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5. boiled (mmm, boiled new potatoes, so versatile)
i don't think i've ever had "dauphinoise"
i'd put it between wedges and baked. 2.5
boiled potatoes are versatile? how?!
plus if they're done *just* right the texture's sublime. i realise that's a big if
Roasties nearer the top please. Boiled jersies higher please. Bakeds higher please.
but i haven't had them since school.
croquette. I feel like such a traitor.
you've never had good mash.
om nom nom mash.
like mustard, or garlic
Just well seasoned mash, with lots of butter. Then fried.
the strongest of bonds.
5. all the others
3. Chips (homemade)
4. Those ones where it's like a nest of fried potato, what is that called?
1. roast - king of potatoes
2. dauphinoise - to those who've not tried it, i strongly suggest you do.
3. mash - saffron mash, mustard mash, monster mash...
parementier - bacon,butter and rosemary = sodding awesome
baked - rubbed in oil and salt, wrapped in foil, and cooked for an hour and half
boiled - what's the point, frankly?
Also good chips seem to be such a rarity.
My nans salad (not mayonaise based dressing. possibly Austrian style.)
How does potato-based curry rate?
2) Channa Aloo
Anything else and you might as well just make a mixed veg curry.
is really awesome. a must with any takeaway to my mind.
but Roast should be at the top, anyone who says otherwise is mad (or vegetarian).
That's all wrong.
but otherwise that's solid. I overrated baked, for sure.
with nice sausages, and home-made coleslaw. It's possibly one of my favourite meals.
I'm thinking you just haven't had mash done well.
Basically, if it's not got a serious yellowish tinge (from the sheer volume of butter), then it's not done well.
Admittedly, whilst mash on its own is still more than tolerable as a meal in its own right, it is definitely best served with a medium rare rib eye and red wine jus, or — better yet — duck confit.
And was extremely happy about the situation.
I also agree that it's my lack of butteryness that is failing me here.
right in the middle of this thread, so that it can count as a public confession, yet very few people are likely to every come across it.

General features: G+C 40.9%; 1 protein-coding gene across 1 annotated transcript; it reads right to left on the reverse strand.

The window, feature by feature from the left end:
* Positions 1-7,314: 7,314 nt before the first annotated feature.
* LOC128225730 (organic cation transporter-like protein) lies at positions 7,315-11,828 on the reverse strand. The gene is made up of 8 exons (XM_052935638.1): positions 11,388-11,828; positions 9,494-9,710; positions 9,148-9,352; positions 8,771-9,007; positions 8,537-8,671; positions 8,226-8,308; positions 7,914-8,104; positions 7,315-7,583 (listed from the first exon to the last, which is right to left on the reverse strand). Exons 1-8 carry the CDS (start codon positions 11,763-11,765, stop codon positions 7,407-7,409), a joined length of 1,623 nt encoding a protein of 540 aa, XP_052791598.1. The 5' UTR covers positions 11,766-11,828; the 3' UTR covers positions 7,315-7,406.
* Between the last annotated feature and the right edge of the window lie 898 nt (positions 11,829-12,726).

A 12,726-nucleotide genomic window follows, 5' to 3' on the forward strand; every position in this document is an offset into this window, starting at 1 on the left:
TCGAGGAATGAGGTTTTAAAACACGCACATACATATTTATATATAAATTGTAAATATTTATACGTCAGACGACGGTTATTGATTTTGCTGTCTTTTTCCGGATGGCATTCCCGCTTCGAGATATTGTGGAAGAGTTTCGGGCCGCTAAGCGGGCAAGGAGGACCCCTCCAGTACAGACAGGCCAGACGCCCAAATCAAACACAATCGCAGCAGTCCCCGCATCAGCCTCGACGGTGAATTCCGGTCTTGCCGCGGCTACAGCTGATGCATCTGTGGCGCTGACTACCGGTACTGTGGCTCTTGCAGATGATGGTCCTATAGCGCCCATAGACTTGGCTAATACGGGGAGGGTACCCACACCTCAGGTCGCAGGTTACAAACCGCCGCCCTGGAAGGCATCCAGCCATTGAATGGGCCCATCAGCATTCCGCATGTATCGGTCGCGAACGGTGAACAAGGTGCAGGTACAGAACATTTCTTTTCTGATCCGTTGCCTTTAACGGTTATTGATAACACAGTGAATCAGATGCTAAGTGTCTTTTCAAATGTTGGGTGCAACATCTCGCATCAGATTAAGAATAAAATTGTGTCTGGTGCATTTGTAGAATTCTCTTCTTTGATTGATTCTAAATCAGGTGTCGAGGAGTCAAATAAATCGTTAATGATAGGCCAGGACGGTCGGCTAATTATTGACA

I almost never cook with butter, but routinely use an olive oil-based margarine instead.
That's right, I cook with margarine! It's my dirty little secret. I will never attain the respect that I so desperately crave of my culinary betters. :(
its really fun. seasoning them is a real art though.
I would like to do the same.
well you need to cut potato into paper-thin discs, about twice-three times as thick as you would expect a finished crisp to be. Dab the starchy water off them with kitchen towel or something and leave them to dry for a little while.
Now get a pan of some description and fill it fairly deep with oil. We started off using olive oil but we ran out so started using anything we could find in the kitchen which included sunflower, sesame and that weird 'stirfry oil' which doesn't make clear exactly what its made of. The quality between oil didn't vary at all so its your own choice I guess.
Heat the oil slowly until it starts to bubble slightly. Throw in a test potato slice and it should start kinda fizzing in there. If it does chuck in a few more, but don't crowd it. Leave them in there until they look like crisps and scoop them out. Repeat ad infinitum :)
For the seasoning I put them still-oily into a lunchbox and filled it with various powders, gently rattling them until there was an even coating. This is the fun bit so I wont go too far about what seasoning works and what doesn't, but i will say a little bit of sugar is key :)
3. mash (but only REALLY good mash)
^ Badly Drawn Boy tribute band
all cooking methods can produce A grade results given the right variety
I love potatoes
hurrah for the indigenous agriculturalists of pre-colombian Peru and Chile
I had them when I went skiing once, they were called Stowe fries, I expect the name is different if you're not in Stowe though.
Curly fries. Higher surface area per chip = more fried goodness. The oven chip version of this also works surprisingly well.
Diner fries, like you get at the Diner (amazingly). Normal fries, but with a massive blast of Cajun-ish seasoning. Superb.
Cassava fries. Canela off Carnaby Street has these: sort of like big chips, with a creamier texture. Definitely one to try.
Home fries. An American pal made these for us a while ago: slices of spud and onion, fried on low with the lid on for ages. They end up kind of steamed and fried at once, and they're awesome.
Where are the best places for chips and such? Fryer's Delight in Holborn and Superfish in East Molesey have great chip shop chips, but where else has consistently ace potato products?
they were really good. Here's a recipe.